Skylar left at illegal o'clock this morning for affairs so he wasn't around when I discovered The Great Flood in our front yard.
He's in pediatrics now, which is apparently different than the rotation he just completed, which was also in pediatrics. He had panicked before starting that last one because he decided against all possible evidence to the contrary that he wasn't "good with children."
I had him watch that episode of Mr. Rogers where the kid goes to the doctor for a physical and Mr. Rogers goes with to show the viewers at home that it's not all that scary. I told Skylar he could maybe get some tips from how the physician in the episode interacted with the child. A few minutes later I found him intently watching the episode and furiously taking notes, which might be the cutest thing I've ever seen.
Apparently that did the trick because by the end of the rotation he had decided that he, in fact, liked working with children. So he was happy to start this new rotation in pediatrics that is somehow different than his last rotation in pediatrics.
The point is, he wasn't around to deal with today's disaster.
I noticed it when I opened the front door to get the morning paper, which is a weird thing that I habitually do despite the fact that we don't get a morning paper and never have. As I looked down at the bare porch, water running down the walkway caught my eye. On further investigation, the sprinkler box thingy (the actual scientific term for it) in the ground was completely flooded and pouring water in every direction.
My house was built in the eleventh century so everything is weird, including the access to the water shutoff. It was actually kind of a miracle that I ever found it. I have no idea how I did. The prior owners did not leave me even one sticky note of information about this house. This has always annoyed me. You wouldn't believe the number of things I've had to spend countless hours trying to figure out in the last six years. Those idiots could have saved me a full year of my life if they had taken five minutes to jot down on a paper, "this key goes to a trap door that leads to a secret shed above the garage where we've stored all the extra floor pieces in case you need to replace any. Also, there's a secret shed above the garage."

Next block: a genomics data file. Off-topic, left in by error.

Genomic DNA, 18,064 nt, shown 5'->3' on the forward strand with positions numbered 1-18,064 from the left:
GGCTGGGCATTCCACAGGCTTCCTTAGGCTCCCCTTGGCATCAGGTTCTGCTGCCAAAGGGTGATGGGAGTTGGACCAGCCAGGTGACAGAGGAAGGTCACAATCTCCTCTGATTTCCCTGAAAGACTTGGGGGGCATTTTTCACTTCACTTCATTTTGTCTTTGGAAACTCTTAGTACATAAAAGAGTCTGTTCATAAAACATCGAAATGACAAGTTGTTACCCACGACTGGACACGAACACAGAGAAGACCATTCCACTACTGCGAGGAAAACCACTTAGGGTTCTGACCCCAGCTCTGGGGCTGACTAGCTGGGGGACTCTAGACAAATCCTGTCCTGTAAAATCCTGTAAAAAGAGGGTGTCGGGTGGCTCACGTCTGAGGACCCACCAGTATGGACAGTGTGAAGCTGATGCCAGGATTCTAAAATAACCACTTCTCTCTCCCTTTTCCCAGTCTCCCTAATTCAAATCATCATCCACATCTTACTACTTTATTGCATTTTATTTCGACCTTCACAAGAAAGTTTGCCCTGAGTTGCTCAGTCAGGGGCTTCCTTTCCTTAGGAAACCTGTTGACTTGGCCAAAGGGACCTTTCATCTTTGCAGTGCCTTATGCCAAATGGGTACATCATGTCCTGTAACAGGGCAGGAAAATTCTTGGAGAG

My friend Andrea (hi Andrea!) bought a house near me many years ago and she lived in it for a while before discovering there were secret stairs you could pull down in a closet to access an entire finished floor of the house she didn't even know existed. "My square footage just doubled!" I remember her saying.
If I ever sell this house, I am legit going to produce an expensive instructional video and leave a 20-volume set of indexed encyclopedias about this house and yard. I'm going to be an ally to the next owner. I'll get a dedicated phone line for them to call me if they ever have any questions. Those people are going to enter this home armed with my memories and feelings as their constant companion and guide. I'm going to be like the Holy Ghost of houses for those people. Except I won't go to bed at midnight. #nichejoke
Anyway, the water shutoff is in the back corner of a crawl space you can only access by removing a mirror and then some insulation, bending your body into a pose not even recommended by Yoga, army crawling over the ghost of Christmas past, and then twisting your arm around a series of pipes to turn a knob thing. You have to actually dislocate your shoulder to reach it. It's recommended that you do this with a doctor on site like 18th Century duels.
What this means is that it took me eleventy minutes and a full cardiovascular workout to shut the water off. Once I sufficiently drained the sprinkler box I couldn't really see anything that looked wrong, besides the many leeches. I thought I'd probably need to turn the water back on to see exactly where it's leaking but without my God-intended helpmate, I couldn't really do this because no matter how fast I ran, by the time I turned the water on and got back to the sprinkler box it was already The Great Flood all over again, and with the box full of water, I couldn't tell exactly where the water was coming from.
Eventually I gave up and called The Sprinkler People but they didn't answer so my friend Anna told me to text this Russian man she knows. He responded almost immediately, ominously telling me he would "try to stop by sometime maybe," which definitely triggered some PTSD from my dating years.
I guess it's ok that I have to stay home indefinitely In These Unprecedented Times in hopes that Noah will show up. I've got a new chapter to the house encyclopedia to add anyway.
~It Just Gets Stranger